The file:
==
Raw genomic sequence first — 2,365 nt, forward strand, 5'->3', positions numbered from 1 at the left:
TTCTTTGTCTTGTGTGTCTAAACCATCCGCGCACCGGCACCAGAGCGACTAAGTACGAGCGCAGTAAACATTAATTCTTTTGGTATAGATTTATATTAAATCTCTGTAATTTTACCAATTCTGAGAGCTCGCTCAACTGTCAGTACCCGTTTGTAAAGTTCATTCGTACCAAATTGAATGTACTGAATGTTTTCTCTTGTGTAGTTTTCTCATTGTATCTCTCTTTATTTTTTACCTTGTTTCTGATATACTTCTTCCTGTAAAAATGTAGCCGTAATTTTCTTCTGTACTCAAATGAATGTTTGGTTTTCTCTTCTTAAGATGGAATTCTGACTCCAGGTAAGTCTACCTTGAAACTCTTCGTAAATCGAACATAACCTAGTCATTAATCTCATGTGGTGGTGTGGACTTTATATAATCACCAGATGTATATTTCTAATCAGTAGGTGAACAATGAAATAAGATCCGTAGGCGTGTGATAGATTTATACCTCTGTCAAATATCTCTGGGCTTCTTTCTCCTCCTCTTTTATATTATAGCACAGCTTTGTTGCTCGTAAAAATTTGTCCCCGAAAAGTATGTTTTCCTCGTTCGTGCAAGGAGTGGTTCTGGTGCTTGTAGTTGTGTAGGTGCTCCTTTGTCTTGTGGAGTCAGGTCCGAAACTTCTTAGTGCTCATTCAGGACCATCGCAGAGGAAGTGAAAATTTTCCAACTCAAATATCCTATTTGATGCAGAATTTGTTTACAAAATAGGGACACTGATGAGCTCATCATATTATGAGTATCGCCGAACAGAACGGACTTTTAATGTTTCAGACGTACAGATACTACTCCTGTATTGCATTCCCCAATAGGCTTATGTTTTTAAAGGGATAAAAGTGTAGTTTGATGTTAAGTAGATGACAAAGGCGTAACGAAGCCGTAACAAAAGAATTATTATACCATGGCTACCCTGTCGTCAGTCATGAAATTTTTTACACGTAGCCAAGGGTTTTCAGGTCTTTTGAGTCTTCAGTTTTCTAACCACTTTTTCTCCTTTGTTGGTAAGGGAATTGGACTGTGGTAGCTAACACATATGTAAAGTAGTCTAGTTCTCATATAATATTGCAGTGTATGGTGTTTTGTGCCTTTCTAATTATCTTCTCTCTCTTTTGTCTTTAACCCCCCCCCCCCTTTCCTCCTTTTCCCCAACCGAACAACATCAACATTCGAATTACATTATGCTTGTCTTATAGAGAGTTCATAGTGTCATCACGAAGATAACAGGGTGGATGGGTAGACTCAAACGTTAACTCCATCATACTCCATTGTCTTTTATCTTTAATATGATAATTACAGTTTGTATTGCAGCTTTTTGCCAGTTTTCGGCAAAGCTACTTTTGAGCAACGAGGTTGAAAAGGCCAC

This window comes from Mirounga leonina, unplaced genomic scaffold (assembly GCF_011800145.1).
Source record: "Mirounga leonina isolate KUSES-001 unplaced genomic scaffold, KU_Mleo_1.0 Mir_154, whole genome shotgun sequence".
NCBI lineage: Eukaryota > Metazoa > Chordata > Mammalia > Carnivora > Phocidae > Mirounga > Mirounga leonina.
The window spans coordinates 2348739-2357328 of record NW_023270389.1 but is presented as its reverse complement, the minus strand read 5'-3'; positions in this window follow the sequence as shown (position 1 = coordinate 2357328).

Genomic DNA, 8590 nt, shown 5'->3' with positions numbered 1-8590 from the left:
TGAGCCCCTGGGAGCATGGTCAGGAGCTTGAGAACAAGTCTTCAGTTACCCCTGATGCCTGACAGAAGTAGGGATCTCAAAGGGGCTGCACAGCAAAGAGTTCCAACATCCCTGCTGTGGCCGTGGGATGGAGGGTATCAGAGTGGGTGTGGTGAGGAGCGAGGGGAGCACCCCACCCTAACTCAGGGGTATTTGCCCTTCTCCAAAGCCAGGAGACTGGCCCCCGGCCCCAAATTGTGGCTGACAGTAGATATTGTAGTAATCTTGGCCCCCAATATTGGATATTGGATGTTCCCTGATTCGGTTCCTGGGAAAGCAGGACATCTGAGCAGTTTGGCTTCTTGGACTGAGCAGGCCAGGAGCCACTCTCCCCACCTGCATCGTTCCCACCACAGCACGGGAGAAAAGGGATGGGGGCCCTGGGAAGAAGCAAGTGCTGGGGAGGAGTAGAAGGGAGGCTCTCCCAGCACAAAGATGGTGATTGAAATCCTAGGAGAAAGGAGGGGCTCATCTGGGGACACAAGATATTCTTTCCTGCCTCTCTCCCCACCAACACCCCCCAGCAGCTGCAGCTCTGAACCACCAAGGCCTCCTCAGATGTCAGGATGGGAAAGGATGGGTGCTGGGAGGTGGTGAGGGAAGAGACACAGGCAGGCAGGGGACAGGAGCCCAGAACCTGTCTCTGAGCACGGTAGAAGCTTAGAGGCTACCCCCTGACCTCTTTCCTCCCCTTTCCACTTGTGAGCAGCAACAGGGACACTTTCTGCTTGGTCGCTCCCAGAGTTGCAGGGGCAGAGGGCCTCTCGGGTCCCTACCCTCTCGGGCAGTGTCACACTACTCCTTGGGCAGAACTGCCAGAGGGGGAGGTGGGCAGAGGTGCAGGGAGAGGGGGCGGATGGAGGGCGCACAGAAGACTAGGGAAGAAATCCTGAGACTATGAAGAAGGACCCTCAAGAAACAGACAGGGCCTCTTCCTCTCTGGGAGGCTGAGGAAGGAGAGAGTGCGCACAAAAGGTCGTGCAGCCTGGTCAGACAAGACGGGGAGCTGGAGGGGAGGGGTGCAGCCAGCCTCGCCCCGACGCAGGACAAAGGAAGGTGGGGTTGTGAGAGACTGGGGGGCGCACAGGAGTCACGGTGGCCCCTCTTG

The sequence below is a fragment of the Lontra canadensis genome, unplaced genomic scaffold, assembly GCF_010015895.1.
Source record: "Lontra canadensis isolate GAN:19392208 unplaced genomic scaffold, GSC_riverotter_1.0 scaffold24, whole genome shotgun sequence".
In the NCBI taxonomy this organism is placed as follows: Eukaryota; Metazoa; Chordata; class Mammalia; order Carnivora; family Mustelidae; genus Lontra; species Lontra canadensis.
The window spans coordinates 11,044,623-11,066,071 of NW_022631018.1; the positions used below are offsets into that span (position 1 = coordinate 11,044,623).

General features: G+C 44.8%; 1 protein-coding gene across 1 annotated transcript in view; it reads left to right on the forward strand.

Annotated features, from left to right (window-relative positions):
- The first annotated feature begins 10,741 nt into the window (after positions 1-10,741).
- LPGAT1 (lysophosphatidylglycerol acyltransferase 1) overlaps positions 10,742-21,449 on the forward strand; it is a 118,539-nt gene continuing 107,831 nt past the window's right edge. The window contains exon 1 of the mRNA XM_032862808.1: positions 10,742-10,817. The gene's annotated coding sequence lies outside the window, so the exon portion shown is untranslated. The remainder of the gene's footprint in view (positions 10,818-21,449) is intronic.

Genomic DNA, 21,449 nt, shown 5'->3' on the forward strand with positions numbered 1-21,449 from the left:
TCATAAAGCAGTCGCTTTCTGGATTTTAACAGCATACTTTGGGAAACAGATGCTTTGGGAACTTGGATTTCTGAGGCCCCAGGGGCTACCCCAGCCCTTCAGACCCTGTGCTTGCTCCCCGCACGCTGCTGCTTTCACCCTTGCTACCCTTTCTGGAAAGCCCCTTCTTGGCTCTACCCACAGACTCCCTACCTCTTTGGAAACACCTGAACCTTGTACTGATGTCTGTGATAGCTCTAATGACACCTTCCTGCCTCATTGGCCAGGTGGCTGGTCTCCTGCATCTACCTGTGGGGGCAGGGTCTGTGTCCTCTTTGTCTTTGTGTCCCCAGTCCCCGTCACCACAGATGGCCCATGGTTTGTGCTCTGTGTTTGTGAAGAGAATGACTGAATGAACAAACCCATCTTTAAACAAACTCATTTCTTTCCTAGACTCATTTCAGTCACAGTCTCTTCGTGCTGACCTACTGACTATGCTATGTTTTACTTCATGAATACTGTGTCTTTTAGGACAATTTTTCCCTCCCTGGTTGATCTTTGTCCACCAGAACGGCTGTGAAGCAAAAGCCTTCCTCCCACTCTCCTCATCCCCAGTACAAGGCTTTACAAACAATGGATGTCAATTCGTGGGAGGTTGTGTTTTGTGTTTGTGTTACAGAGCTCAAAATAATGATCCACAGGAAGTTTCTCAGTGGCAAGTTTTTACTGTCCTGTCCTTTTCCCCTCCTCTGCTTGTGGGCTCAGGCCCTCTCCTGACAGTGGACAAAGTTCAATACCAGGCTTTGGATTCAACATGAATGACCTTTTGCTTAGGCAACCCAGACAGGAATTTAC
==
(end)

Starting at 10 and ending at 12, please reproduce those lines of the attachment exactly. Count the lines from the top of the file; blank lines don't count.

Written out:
Source record: "Lontra canadensis isolate GAN:19392208 unplaced genomic scaffold, GSC_riverotter_1.0 scaffold24, whole genome shotgun sequence".
In the NCBI taxonomy this organism is placed as follows: Eukaryota; Metazoa; Chordata; class Mammalia; order Carnivora; family Mustelidae; genus Lontra; species Lontra canadensis.
The window spans coordinates 11,044,623-11,066,071 of NW_022631018.1; the positions used below are offsets into that span (position 1 = coordinate 11,044,623).